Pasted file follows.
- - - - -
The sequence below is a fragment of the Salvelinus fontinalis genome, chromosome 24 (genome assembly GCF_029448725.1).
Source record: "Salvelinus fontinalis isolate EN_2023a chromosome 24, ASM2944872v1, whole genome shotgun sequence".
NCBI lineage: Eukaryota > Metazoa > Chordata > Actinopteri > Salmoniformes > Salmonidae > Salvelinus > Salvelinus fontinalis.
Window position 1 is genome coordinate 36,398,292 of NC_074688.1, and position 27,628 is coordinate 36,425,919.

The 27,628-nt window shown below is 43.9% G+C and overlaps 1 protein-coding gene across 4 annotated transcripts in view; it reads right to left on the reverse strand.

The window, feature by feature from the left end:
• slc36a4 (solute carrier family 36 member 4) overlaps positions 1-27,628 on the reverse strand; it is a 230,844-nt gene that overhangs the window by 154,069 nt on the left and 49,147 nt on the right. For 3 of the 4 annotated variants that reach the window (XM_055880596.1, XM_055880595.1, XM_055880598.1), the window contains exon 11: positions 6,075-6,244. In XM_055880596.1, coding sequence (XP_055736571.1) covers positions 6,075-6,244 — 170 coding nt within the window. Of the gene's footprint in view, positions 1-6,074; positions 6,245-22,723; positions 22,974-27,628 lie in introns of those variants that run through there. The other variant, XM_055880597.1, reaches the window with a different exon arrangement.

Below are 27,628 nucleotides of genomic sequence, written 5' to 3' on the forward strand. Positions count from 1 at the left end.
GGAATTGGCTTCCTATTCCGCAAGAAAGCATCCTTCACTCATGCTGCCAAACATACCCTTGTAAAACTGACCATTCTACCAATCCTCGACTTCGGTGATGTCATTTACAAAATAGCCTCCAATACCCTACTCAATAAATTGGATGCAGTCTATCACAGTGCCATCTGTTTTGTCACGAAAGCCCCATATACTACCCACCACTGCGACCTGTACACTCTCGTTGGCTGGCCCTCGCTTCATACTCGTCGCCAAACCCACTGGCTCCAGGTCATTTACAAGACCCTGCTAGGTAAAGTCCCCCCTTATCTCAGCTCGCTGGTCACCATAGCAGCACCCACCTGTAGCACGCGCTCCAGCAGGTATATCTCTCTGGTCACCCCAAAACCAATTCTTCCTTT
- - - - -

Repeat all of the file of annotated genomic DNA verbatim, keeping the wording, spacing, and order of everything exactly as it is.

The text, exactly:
The sequence below is a fragment of the Salvelinus fontinalis genome, chromosome 24 (genome assembly GCF_029448725.1).
Source record: "Salvelinus fontinalis isolate EN_2023a chromosome 24, ASM2944872v1, whole genome shotgun sequence".
NCBI lineage: Eukaryota > Metazoa > Chordata > Actinopteri > Salmoniformes > Salmonidae > Salvelinus > Salvelinus fontinalis.
Window position 1 is genome coordinate 36,398,292 of NC_074688.1, and position 27,628 is coordinate 36,425,919.

The 27,628-nt window shown below is 43.9% G+C and overlaps 1 protein-coding gene across 4 annotated transcripts in view; it reads right to left on the reverse strand.

The window, feature by feature from the left end:
• slc36a4 (solute carrier family 36 member 4) overlaps positions 1-27,628 on the reverse strand; it is a 230,844-nt gene that overhangs the window by 154,069 nt on the left and 49,147 nt on the right. For 3 of the 4 annotated variants that reach the window (XM_055880596.1, XM_055880595.1, XM_055880598.1), the window contains exon 11: positions 6,075-6,244. In XM_055880596.1, coding sequence (XP_055736571.1) covers positions 6,075-6,244 — 170 coding nt within the window. Of the gene's footprint in view, positions 1-6,074; positions 6,245-22,723; positions 22,974-27,628 lie in introns of those variants that run through there. The other variant, XM_055880597.1, reaches the window with a different exon arrangement.

Below are 27,628 nucleotides of genomic sequence, written 5' to 3' on the forward strand. Positions count from 1 at the left end.
GGAATTGGCTTCCTATTCCGCAAGAAAGCATCCTTCACTCATGCTGCCAAACATACCCTTGTAAAACTGACCATTCTACCAATCCTCGACTTCGGTGATGTCATTTACAAAATAGCCTCCAATACCCTACTCAATAAATTGGATGCAGTCTATCACAGTGCCATCTGTTTTGTCACGAAAGCCCCATATACTACCCACCACTGCGACCTGTACACTCTCGTTGGCTGGCCCTCGCTTCATACTCGTCGCCAAACCCACTGGCTCCAGGTCATTTACAAGACCCTGCTAGGTAAAGTCCCCCCTTATCTCAGCTCGCTGGTCACCATAGCAGCACCCACCTGTAGCACGCGCTCCAGCAGGTATATCTCTCTGGTCACCCCAAAACCAATTCTTCCTTT